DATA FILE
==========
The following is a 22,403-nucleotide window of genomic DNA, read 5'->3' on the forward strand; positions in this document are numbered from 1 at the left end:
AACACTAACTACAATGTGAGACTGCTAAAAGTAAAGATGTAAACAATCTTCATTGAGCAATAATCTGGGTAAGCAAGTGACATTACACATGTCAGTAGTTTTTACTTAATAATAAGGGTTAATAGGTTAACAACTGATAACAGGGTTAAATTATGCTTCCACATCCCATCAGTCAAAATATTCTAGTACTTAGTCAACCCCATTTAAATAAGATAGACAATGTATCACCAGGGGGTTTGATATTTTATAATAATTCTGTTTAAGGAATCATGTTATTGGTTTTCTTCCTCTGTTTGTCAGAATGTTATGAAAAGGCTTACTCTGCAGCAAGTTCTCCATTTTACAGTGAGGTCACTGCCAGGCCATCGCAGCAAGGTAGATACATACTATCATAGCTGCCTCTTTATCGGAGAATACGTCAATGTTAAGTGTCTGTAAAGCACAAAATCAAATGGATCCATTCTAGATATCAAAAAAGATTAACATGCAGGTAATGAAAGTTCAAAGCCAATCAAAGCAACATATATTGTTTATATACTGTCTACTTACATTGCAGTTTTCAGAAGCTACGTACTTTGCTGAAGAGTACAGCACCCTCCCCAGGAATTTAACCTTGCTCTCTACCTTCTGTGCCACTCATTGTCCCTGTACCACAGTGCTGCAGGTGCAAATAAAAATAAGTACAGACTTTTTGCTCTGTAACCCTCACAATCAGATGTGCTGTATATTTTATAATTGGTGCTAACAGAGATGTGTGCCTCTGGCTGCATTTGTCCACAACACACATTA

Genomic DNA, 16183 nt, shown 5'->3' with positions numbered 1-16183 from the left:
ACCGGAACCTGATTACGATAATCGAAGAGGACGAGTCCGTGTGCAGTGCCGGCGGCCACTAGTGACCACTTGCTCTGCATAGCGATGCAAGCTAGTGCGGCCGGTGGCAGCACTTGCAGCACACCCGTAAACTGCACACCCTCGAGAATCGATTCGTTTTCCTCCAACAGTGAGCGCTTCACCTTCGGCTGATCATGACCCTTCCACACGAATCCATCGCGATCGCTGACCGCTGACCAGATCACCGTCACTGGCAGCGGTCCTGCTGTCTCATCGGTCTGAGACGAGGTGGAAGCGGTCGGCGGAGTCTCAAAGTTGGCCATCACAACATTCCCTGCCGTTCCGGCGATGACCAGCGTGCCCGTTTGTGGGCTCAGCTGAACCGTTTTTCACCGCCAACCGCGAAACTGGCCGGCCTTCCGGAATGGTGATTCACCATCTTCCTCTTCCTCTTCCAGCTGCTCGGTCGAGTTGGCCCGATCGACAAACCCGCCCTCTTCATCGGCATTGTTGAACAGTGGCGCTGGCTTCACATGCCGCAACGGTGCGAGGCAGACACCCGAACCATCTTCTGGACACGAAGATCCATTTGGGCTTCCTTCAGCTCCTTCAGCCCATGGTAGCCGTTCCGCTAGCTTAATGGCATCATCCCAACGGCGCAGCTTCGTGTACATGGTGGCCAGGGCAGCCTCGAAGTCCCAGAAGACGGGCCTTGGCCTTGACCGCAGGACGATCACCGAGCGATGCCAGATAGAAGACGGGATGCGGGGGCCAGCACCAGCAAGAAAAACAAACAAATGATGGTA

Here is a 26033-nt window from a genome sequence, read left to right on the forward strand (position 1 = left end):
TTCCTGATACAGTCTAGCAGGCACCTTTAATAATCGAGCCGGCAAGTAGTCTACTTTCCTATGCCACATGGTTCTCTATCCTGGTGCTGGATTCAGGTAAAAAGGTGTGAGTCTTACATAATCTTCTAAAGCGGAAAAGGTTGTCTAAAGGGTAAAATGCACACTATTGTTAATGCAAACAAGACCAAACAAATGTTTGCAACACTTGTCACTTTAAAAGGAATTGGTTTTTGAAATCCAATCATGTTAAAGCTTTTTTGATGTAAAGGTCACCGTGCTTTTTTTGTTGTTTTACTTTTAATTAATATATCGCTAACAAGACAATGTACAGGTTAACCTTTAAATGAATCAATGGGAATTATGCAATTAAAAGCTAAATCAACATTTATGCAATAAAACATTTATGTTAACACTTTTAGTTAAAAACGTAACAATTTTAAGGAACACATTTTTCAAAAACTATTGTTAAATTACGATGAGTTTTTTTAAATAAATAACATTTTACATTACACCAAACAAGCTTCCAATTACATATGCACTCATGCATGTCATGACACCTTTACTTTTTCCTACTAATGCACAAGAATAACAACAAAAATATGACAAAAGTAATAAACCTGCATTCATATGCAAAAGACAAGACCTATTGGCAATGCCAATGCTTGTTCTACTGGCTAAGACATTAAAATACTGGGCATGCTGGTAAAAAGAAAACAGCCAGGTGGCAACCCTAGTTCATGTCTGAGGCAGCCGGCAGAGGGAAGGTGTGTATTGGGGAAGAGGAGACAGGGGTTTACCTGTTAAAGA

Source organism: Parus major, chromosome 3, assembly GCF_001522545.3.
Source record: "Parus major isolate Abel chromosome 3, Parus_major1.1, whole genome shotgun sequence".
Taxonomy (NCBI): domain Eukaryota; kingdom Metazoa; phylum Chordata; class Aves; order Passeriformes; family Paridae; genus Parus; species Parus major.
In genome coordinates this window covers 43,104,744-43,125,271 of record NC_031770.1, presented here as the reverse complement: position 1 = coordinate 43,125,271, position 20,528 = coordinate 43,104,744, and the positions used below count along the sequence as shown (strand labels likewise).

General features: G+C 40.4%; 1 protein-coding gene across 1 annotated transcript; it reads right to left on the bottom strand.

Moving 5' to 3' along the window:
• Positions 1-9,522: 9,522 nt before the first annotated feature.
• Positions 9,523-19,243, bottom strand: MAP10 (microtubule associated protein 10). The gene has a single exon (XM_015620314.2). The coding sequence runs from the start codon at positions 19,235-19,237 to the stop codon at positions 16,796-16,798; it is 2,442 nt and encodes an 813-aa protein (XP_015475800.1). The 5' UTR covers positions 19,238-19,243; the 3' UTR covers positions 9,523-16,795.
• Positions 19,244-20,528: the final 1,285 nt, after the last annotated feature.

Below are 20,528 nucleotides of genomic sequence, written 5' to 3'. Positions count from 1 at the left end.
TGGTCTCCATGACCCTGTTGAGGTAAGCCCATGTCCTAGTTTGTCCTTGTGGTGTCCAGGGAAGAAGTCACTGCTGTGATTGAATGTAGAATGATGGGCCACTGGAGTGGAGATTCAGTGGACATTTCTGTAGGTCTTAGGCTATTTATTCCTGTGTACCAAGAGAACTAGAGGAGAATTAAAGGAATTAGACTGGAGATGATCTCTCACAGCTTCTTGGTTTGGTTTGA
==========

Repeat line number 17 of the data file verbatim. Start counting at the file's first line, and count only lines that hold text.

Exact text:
TGGTCTCCATGACCCTGTTGAGGTAAGCCCATGTCCTAGTTTGTCCTTGTGGTGTCCAGGGAAGAAGTCACTGCTGTGATTGAATGTAGAATGATGGGCCACTGGAGTGGAGATTCAGTGGACATTTCTGTAGGTCTTAGGCTATTTATTCCTGTGTACCAAGAGAACTAGAGGAGAATTAAAGGAATTAGACTGGAGATGATCTCTCACAGCTTCTTGGTTTGGTTTGA